Puberty involves a series of hormonally mediated changes in a girl’s body and brain. Although many people think of puberty as an event marked by the first menstrual period, the term in fact refers to the entire developmental sequence that leads to sexual and reproductive maturity. Its physical signs include accelerated growth, breast development, pubic and axillary (armpit) hair growth, and the body odor that results from the activation of apocrine glands in those areas (adrenarche). The first menstrual period (menarche) occurs near the end of this process. This entire sequence usually takes about four and a half years, although some girls go through it far more quickly than others. (The range is from a year and a half to six years.)
Listen to Your Body
Breast budding is the first stage of breast development. The nipples can become very sore during this time. Reassurance that this is normal will itself help to decrease the pain, as will following a good diet. Following breast budding, the areolae widen. Then the breast itself enlarges under the nipple area. Though one breast will always be slightly larger than the other, some girls have a marked asymmetry. It may take several years before the breasts are approximately the same size. It’s possible for breast growth to continue until a girl is eighteen or so, though she usually reaches her adult breast size within a couple of years after menarche.
In addition to breast budding and the growth of pubic hair, a girl’s adolescent body goes through major changes in composition. Both her lean body mass and total body fat increase, and her body fat percentage also increases from its prepubertal level. This results in part from a complex change in the interaction between estrogen and leptin, a hormone produced by fat cells that helps regulate their metabolism. Much of this new fat goes to her buttocks and hips.
In the months prior to their first period, it is common for girls to develop a vaginal discharge that is either clear, white, or slightly yellow. This discharge is the result of increased vaginal secretions stimulated by estrogen. Many girls are frightened by this and some are concerned they have developed cancer. This is one example of why, even in the best of circumstances, some anxiety during puberty is normal and to be expected.
The blossoming of sexual desire and interest is also perfectly natural at this stage. And so is masturbation. But if a child has been taught that sexual feelings are dirty or shameful, she may interpret this to mean that she herself is bad or shameful.
What Causes This
The changes of puberty begin in the brain. Starting at about age ten or eleven, two hormones known as gonadotropins—LH (luteinizing hormone) and FSH (follicle-stimulating hormone become elevated to the same high levels seen in a postmenopausal woman! The elevation of these hormones begins several months before the beginning of breast development, when the hypothalamus starts to release pulses of gonadotropin-releasing hormone. Apter1 This, in turn, signals the pituitary gland to release FSH and LH, which tell the ovarian follicles to begin developing and producing estrogen and testosterone. It is estrogen that stimulates breast development, bone growth, and female fat distribution, while testosterone stimulates sex drive and the increased sebaceous-gland secretions that can lead to acne.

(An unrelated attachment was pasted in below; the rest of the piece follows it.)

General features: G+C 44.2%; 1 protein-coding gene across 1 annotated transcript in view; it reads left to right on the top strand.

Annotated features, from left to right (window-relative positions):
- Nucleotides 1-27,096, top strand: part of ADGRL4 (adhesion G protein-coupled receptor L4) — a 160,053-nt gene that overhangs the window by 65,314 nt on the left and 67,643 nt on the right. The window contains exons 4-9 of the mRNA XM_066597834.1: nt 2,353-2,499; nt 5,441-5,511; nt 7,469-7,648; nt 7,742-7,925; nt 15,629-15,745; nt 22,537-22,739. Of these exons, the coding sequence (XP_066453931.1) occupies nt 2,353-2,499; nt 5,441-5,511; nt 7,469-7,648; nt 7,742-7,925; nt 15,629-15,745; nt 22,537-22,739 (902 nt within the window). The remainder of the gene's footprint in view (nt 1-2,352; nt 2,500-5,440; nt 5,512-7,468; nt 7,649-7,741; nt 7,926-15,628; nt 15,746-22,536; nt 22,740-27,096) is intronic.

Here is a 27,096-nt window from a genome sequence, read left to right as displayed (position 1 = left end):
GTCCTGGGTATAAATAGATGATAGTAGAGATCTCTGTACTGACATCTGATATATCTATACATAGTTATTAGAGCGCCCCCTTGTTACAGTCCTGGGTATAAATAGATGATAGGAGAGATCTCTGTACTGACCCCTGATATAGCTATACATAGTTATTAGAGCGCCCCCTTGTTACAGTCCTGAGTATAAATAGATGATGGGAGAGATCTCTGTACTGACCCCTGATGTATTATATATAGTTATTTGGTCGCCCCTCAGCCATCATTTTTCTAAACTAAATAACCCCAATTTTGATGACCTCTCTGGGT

Once a critical threshold of physical growth has been achieved, the central mechanism in the brain that controls the onset of puberty can be activated by the production of estrogen, regardless of its source. Since fat cells produce estrogen, girls who have a higher percentage of body fat usually begin the process of puberty earlier than the average. They also reach menarche earlier. (For reasons that are probably related to the secretion of melatonin, so do girls who are blind.)
It takes a while for regular ovulation to become established. In the meantime, a girl’s periods are usually anovulatory and can be irregular or heavy. It’s common for 25 to 50 percent of adolescent girls to still have some anovulatory periods four years after menarche. Read2
There is a wide range of difference in how girls go through puberty. Some speed through the process quickly, while others seem to hang on to childhood as long as possible, then suddenly blossom at the age of sixteen, long after everyone else. Yet for all it’s twists and turns, puberty is a normal life process that seldom requires medical attention.
Spiritual and Holistic Options
Sanitary products have come a very long way since the old belt and pad of my adolescence. However, I generally recommend that a girl use pads until her periods become more regular—particularly if her periods are heavy. Avoid using scented pads because the chemicals in the scent can be quite irritating.
Some girls prefer tampons. These are fine on occasion, but I’d prefer that young girls avoid using them regularly. The adolescent cervix undergoes fairly rapid growth and change in the area known as the transformation zone, where mucosal cells change into squamous cells in the acidic environment of the vagina. This is the area from which Pap smears are taken. Tampons can cause irritation here. (I’ve seen a number of cervical ulcers resulting from the use of scented tampons.) If a young girl does use tampons, she should make sure to change them at least every six hours.
- Apter, D., et al. (1993). Gonadotropin-releasing hormone pulse generator activity during pubertal transition in girls: pulsatile and diurnal patterns of circulating gonadotropins. J Clin Endocrinol Metab, 76 (4), 940–49.
- Read, G. F., D. W. Wilson, A. Hughes, K. Griffiths. (August 1984). The use of salivary progesterone assays in the assessment of ovarian function in postmenarcheal girls. J Endocrinol, 102 (2), 265–68; Vuorento, T., and I. Huhtaniemi. (October 1992). Daily levels of salivary progesterone during menstrual cycle in adolescent girls. Fertil Steril, 58 (4), 685–90.